Museo Casa de Cervantes: The Former Home of Don Quixote’s Father

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Museo Casa de Cervantes (House of Cervantes Museum) is a museum dedicated to the life and work of Spain’s greatest writer, Miguel de Cervantes Saavedra.

"Oh yeah...the guy who fought the windmill!"

The museum is the former home of Cervantes who lived in Valladolid with his family from 1604 – 1606. He completed his masterpiece, El Ingenioso Hidalgo Don Quijote de la Mancha, here and published it in 1605. Monarch Alfonso XIII and Archer Huntington, then-president of the Hispanic Society of America, purchased the property in 1912 and later donated it to the State. The building was officially inaugurated as the Museo Casa de Cervantes on April 12, 1948.

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Take a brief phototour of the museum after the jump. As always, all photos can be found on my Flickr. Continue reading “Museo Casa de Cervantes: The Former Home of Don Quixote’s Father”

Segovia, Spain: Romans, Goths and Catholics

I wonder if History teachers in Spain toss their written materials out the window and book a field trip for their students in place of a lecture. It wouldn’t surprise me if this were the case considering the amount of living history and architecture contained, for example, in a city such as Segovia.

Segovia is home to many pieces of architecture that hold a significant spot in history, so much so that UNESCO declared in 1985 that a portion of the city to be a World Heritage site.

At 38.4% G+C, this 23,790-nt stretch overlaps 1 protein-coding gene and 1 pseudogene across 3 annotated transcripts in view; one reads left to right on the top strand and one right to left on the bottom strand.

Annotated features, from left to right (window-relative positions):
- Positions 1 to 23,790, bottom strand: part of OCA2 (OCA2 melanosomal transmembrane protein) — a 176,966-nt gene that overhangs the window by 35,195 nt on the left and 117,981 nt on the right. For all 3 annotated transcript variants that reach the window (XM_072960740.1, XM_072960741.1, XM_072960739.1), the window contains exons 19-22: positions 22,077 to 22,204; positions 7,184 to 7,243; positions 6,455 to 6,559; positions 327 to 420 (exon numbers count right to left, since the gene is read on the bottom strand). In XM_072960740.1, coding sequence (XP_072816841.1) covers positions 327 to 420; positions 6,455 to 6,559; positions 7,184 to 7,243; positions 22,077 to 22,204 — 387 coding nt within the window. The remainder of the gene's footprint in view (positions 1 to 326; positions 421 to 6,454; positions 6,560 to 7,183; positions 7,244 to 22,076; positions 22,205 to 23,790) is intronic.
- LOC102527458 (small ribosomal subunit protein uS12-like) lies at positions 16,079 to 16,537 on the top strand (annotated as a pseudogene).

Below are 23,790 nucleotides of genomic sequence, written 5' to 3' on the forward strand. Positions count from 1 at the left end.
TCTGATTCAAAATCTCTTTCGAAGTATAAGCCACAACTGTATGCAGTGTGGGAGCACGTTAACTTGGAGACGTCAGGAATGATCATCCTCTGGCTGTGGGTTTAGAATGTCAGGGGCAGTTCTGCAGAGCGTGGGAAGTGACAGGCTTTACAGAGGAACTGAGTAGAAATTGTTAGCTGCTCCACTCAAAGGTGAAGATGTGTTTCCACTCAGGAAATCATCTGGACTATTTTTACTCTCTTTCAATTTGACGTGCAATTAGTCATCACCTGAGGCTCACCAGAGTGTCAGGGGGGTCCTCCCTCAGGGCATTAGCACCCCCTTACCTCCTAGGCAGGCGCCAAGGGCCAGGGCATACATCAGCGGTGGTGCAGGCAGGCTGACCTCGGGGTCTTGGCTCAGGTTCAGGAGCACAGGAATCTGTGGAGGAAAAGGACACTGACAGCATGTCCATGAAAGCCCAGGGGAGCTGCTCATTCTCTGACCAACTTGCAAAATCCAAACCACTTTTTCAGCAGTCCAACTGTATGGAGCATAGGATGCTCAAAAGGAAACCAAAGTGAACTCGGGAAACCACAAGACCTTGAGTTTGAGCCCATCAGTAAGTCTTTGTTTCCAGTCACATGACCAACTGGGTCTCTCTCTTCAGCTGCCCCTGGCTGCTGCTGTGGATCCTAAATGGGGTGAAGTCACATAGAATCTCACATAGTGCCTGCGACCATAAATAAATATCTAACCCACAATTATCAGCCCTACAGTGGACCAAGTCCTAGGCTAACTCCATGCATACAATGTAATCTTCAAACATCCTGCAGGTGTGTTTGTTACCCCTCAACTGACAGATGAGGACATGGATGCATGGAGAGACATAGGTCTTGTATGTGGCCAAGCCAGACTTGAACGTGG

Segovia’s most notable piece of history is a Roman aqueduct that is nearly 2,000 years old and erected without the use of cement or mortar. The city is also home to a large Alcázar (castle) where various monarchs including Alfonso X El Sabio (Alfonso X The Learned/Wise), Los Reyes Católicos (The Catholic Kings), Felipe II (Phillip II) and Carlos III (Charles III) lived and exercised their power.

There is also an enormous Gothic cathedral that contains 23 chapels built  in 1525 at the behest of Emperador Carlos V (Emperor Charles V).

Below are a number of photos of these monuments as well as other photos from my time in Segovia. All can be seen on my Flickr.

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segovia014 Continue reading “Segovia, Spain: Romans, Goths and Catholics”

A Visit to Museo Nacional Colegio de San Gregorio (St. Gregory’s College National Museum)

A highlight of my stay in Valladolid, Spain was my group’s trip to the city’s nationally-recognized museum of religious sculpture at Colegio de San Gregorio. The museum hosts an incredible collection of religious sculptures and paintings from the 15th – 18th centuries. Highlights from my visit are below and, as always, all photos from my visit (nearly 200!) can be seen on my Flickr.

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colegio_sangregorio_040 Continue reading “A Visit to Museo Nacional Colegio de San Gregorio (St. Gregory’s College National Museum)”

A Weekend Jaunt to Pamplona for the Running of the Bulls (Fiesta de San Fermin)

The Fiesta de San Fermin is an annual festival held in Pamplona, Spain most famous for the daily encierro a.k.a. the running of the bulls. The event was thrilling and tiring (my friends and I slept on a patch of lawn outside the bullring alongside hundreds of others without accomodations) but well worth it. I’m definitely going to return to Pamplona a few more times while I’m still able to. Some of my favorite photos are below. You can see the entire set on my Flickr.

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